Tori really enjoyed Spellcast by Barbara Ashford last year. We asked her to visit Smexy to talk a little about her newest release, Spellcrossed.
Happy Ever After?
I love happy endings. I just have trouble writing them. And – when it comes to paranormal romance –reading them without imagining what happens AFTER the happy-ever-after.
I could fall in love with a vampire or a werewolf, but could I really LIVE with one? Okay, the werewolf only has his once-a-month thing going on, but wouldn’t the neighbors in my apartment building freak if they noticed a wolfman running down the stairs? I guess I’d have to move to the country, with no neighbors for miles and a lot of woods to roam. And no pets. Just too tempting. And definite grounds for divorce if I discovered that my lover ate the cat.
See, this is what gets me into trouble.
I’d planned a happy ending for Spellcast. Only when I typed the final words did I realize I wasn’t going to get one.
I tried rewriting the last chapter, but the ending felt tacked on. It was too easy, too light-hearted, and filled with the same humor as the opening chapters. But Maggie wasn’t in that place any longer. She had changed as a result of her journey. And the ending of the book had to reflect that. On a subconscious level, I’d understood that and written the ending that Spellcast needed. It was just hard to get my stubborn, conscious self to let go of the ending I wanted – for the book and for Maggie.
So I told my editor that I needed to write a sequel. And she agreed.
The opening chapters of Spellcrossed were difficult to write. The theatre’s secret is out so there’s no central mystery as there was in Spellcast. Maggie’s no longer an actress and it’s much harder to make directing a thrill for readers. And everyone on the staff is determined to make the theatre “normal” so there’s not a ton of magic. But I felt it was important to show that Maggie could succeed without a man in her life. And that human magic – the ties of friendship and community, our qualities of compassion and caring – is just as vital as otherworldly magic to the success of the theatre and the happiness of those who work there.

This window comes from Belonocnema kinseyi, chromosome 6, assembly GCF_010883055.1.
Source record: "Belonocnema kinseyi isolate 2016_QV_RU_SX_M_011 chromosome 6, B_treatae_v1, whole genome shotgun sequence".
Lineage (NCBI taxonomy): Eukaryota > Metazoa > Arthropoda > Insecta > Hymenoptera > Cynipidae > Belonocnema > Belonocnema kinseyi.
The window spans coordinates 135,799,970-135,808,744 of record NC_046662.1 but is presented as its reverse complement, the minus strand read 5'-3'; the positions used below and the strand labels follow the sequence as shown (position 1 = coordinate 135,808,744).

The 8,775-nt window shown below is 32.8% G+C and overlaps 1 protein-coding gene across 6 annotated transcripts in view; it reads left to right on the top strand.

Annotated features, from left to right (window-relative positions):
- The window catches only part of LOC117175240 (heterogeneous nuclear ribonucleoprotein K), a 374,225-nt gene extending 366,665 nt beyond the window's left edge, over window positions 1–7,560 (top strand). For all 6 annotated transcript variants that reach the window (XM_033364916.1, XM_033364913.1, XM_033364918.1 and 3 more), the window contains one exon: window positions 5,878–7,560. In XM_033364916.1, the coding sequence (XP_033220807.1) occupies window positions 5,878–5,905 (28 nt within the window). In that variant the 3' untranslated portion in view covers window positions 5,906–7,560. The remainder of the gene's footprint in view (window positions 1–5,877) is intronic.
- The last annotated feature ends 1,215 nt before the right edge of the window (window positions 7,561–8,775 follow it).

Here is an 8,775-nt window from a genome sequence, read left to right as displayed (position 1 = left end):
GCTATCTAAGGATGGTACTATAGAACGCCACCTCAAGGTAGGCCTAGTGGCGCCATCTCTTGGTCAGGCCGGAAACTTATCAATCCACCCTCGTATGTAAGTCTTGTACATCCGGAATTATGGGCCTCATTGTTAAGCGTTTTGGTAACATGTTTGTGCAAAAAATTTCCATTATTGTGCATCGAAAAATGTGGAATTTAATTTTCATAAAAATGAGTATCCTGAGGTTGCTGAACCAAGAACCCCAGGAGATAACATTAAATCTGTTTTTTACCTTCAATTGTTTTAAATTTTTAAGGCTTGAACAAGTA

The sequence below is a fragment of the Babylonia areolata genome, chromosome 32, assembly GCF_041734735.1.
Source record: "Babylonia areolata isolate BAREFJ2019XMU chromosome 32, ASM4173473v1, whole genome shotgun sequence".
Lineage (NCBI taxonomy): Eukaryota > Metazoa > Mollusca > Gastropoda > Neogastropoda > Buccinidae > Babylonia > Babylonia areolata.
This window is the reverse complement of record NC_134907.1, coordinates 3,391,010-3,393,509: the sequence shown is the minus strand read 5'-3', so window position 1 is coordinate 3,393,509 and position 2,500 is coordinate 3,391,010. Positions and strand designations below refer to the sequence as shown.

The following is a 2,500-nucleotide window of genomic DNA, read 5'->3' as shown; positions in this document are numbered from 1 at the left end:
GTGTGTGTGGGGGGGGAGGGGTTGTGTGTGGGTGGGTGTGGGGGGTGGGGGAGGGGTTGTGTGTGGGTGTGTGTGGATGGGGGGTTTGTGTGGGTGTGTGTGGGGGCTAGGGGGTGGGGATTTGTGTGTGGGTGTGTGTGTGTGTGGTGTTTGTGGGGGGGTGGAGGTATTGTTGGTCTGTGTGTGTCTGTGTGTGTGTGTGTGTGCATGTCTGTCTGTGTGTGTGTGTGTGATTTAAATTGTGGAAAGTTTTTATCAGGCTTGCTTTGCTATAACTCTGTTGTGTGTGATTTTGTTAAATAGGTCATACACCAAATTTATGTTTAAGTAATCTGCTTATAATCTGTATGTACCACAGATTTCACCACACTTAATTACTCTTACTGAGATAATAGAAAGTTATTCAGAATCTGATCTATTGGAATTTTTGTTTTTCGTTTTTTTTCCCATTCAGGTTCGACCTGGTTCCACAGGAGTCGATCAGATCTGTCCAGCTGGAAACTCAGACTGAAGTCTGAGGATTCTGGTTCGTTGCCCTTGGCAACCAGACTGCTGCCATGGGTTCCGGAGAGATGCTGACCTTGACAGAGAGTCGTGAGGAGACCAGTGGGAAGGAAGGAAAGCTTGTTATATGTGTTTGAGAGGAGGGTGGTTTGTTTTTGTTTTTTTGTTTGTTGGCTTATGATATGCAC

In Spellcrossed, Maggie has to cope with the same issues we all face: pressure at work, relationships with friends and family, romantic ups and downs. She longs for the proverbial happy ending, but is practical enough to realize she might not get it. The book explores how far she’s willing to go and how much she’s willing to risk. Can love really conquer all? Will her relationships grow stronger when they’re put to the test or crack under the strain?
Like Spellcast, the ending of Spellcrossed surprised me. I was really TRYING for a traditional happy ending, but the climax of the book casts a long – and potentially dangerous – shadow over Maggie’s life.
So there may be another book in the Crossroads Theatre series. In my books, happy-ever-after always seems to come at a price.
For more on the world of the Crossroads Theatre, visit www.barbara-ashford.com.
Pamela (@SpazP) says
GREAT post! Spellcast one of my favorite books of last year. I get verklempt just thinking about it! I just started Spellcrossed last night and want nothing more than to go home from work and hide under my covers reading it. Beautifully charming books.
julie beasley says
this sound like a good follow on book. ive not read spellcast, but they seem to be funny as well as sensual
I only write for fun but yes I have notices, heas are hard. And I appreciate all those who manage them :)
I do agree, that sometimes the HEA is not easy, and living with the hero is a totally different thing. But the new endings to your books, are they evil cliffhangers? Or just a different kind of ending?
There definitely are places where happy endings aren’t appropriate. The most recent example in my reading is Great Expectations, the official ending might sound lovely and ties up the loose threads, but the original unhappy ending works so much better. I’m always surprised how characters can become so realised that they are able to overturn the author’s plans, even if the author has been writing them themselves all along.